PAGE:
Commentary: Paul Ebeling on Wall Street

Commentary: Paul Ebeling on Wall Street


Gold futures finished a volatile week higher, but the precious metal/investment/safe-haven asset, continues to look vulnerable to the Southside in the wake of positive news over US-China trade relations late in the week.

Last week’s price action did not reveal any surprises. Shorts-covered after the previous week’s steep sell-off when the headlines said trade talks had hit a snag.

Short-sellers returned when US officials said a trade deal was close. In between, gold was pressured after the Reserve Bank of New Zealand (RBNZ) surprised the markets again by putting a rate cut on hold.

Then gold found support 2 days later when weaker-than-expected Australian employment data suggested the Reserve Bank of Australia (RBA) may lower rates again in December.

Last week, December COMEX gold futures settled at $1468.50, + $5.60 or +0.38%.

Economic data also played a role in gold’s 2-sided trade. Helping to keep a lid on prices was stronger-than-expected US consumer and producer inflation. Providing a little boost was mixed US retail sales data.

Fed Chairman Powell also dampened the chances of a breakout rally in gold after he said the central bank is unlikely to adjust interest rates anytime soon as long as the economy remains on its present path.

“Looking ahead, my colleagues and I see a sustained expansion of economic activity, a strong labor market, and inflation near our symmetric 2 percent objective as most likely,” Chairman Powell said in his remarks to Congress on 13 November. “This favorable baseline partly reflects the policy adjustments that we have made to provide support for the economy.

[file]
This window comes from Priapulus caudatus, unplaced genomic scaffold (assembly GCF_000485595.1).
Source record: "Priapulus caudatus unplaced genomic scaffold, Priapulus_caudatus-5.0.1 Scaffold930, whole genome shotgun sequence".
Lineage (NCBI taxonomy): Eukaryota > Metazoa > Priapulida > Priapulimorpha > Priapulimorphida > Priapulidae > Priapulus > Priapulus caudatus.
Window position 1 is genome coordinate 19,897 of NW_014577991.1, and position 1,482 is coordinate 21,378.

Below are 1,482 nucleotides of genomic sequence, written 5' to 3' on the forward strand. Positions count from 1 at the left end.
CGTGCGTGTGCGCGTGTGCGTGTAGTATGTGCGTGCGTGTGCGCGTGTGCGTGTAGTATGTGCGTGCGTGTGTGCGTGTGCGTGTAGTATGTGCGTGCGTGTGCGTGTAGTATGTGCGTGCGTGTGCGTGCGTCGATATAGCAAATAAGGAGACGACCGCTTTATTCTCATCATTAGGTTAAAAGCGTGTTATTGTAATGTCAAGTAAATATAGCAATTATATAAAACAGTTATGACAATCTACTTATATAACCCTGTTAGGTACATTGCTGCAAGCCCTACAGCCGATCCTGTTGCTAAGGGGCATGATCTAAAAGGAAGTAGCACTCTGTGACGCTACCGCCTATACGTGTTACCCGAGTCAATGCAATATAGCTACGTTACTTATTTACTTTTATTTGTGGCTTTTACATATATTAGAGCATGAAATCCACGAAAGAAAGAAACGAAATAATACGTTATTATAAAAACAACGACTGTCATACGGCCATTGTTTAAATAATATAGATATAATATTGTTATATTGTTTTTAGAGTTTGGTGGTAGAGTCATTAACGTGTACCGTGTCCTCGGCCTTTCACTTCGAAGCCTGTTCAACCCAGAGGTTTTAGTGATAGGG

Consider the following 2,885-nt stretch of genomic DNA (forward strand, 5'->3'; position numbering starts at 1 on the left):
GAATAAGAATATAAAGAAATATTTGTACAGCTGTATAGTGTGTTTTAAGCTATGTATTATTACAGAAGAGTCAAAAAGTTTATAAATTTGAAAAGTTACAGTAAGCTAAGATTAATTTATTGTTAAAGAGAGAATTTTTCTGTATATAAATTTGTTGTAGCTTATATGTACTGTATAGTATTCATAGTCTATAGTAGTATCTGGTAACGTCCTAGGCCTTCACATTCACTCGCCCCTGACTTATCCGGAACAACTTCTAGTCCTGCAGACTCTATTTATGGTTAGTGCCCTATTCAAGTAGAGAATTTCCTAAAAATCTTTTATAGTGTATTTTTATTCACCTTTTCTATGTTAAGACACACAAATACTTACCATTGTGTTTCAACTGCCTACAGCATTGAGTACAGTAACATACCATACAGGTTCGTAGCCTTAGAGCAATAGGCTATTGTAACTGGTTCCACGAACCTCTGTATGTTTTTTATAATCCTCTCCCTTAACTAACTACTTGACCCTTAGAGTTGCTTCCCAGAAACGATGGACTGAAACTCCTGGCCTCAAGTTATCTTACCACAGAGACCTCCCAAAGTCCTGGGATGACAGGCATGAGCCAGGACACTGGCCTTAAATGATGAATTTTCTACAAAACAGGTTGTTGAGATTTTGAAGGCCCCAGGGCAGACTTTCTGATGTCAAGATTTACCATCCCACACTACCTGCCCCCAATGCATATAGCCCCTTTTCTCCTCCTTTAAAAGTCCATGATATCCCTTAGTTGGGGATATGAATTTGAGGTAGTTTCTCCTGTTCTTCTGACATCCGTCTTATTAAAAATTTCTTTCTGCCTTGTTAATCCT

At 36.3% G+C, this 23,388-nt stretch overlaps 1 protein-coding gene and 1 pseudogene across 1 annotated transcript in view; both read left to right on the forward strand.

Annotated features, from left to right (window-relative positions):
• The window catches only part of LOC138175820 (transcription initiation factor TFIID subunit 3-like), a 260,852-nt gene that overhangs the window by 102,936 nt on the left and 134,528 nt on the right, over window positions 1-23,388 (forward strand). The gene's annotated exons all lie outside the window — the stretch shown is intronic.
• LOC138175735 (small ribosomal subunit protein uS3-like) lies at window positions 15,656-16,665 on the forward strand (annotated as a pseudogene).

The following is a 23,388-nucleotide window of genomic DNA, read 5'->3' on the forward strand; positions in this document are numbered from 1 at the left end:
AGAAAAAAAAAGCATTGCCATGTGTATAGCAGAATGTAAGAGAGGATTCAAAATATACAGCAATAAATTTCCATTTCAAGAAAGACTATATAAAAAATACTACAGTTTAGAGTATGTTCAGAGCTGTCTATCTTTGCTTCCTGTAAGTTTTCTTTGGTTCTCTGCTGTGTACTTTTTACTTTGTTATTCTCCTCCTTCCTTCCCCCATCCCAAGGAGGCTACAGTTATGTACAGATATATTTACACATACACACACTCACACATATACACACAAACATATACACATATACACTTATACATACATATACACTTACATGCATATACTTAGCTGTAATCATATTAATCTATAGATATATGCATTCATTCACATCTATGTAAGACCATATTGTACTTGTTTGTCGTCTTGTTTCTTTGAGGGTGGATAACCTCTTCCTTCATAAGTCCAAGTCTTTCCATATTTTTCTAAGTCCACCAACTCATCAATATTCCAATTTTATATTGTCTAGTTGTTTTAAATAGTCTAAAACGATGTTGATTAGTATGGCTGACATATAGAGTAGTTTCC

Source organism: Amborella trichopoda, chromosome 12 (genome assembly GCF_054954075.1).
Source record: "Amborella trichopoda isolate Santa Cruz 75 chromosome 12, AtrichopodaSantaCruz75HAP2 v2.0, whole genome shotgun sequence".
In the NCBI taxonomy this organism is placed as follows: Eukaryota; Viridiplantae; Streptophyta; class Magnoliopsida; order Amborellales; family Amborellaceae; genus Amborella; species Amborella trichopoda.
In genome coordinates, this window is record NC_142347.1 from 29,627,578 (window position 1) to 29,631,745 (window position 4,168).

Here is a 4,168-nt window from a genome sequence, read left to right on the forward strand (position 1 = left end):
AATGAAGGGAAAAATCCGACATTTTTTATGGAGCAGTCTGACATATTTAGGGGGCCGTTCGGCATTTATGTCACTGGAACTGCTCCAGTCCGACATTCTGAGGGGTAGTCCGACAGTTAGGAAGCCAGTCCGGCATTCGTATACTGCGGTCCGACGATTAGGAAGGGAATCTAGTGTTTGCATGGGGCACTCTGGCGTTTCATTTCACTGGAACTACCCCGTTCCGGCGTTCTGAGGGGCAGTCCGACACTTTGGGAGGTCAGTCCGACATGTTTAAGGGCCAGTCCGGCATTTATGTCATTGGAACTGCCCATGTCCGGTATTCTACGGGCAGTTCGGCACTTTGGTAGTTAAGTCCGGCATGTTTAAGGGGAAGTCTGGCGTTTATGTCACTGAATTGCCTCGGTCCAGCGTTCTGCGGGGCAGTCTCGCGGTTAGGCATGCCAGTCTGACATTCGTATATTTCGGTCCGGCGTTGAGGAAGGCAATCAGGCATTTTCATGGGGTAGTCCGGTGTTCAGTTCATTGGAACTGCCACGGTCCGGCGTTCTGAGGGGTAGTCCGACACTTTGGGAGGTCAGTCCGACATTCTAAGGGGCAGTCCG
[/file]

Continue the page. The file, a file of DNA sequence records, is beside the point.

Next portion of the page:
While Mr. Powell’s comments were pressuring gold prices, global economic data and events were propping it up.

Gold was supported as protests in Hong Kong turned violent last week, heightening an already volatile situation days after a group of pro-democracy lawmakers was arrested in the city.

Traders also bought gold in response to a report that showed growth in Japan’s economy ground to a near standstill in the third quarter, at its weakest in a year, as the US-China trade dispute and soft global demand knocked exports and kept pressure on policymakers to ramp up stimulus in order to bolster a fragile recovery.

Gold was also underpinned by a report that showed China’s industrial output grew significantly slower than expected in October, as weakness in global and domestic demand and the drawn-out US-China trade dispute weighed on activity in the world’s largest economy.

Gold was further supported after disappointing October jobs data raised the chances of another rate cut by the Reserve Bank of Australia (RBA) in the coming months.

Weekly Forecast: The US stock markets at record highs and positive comments from US officials that progress is being made on the “Phase 1” trade agreement with China are likely to continue to keep a lid on gold prices and could even drive prices through recent lows.

However, weak global economic data, falling Treasury yields and general uncertainty over the timing of a trade deal could continue to underpin gold prices.

The RBA mins could provide support if they come across as Dovish. However, the Fed mins are expected to be Hawkish. The ECB policy mins will be closely watched and could ultimately decide which way the trade goes for gold prices.

Flash PMI data from the Eurozone and the United States could also influence the price action.

With traders taking protection in the safe-haven Japanese Yen, US Treasury Bonds and gold, and investors aggressively driving US stock markets to record highs, something has to give.

So, the longer gold stays in a tight trading range, the greater the chances of a volatile breakout. The direction will be determined by the outcome of the trade deal.

Remember, always take what the market gives, it is your money so your responsibility, be prepared.

Have a terrific week


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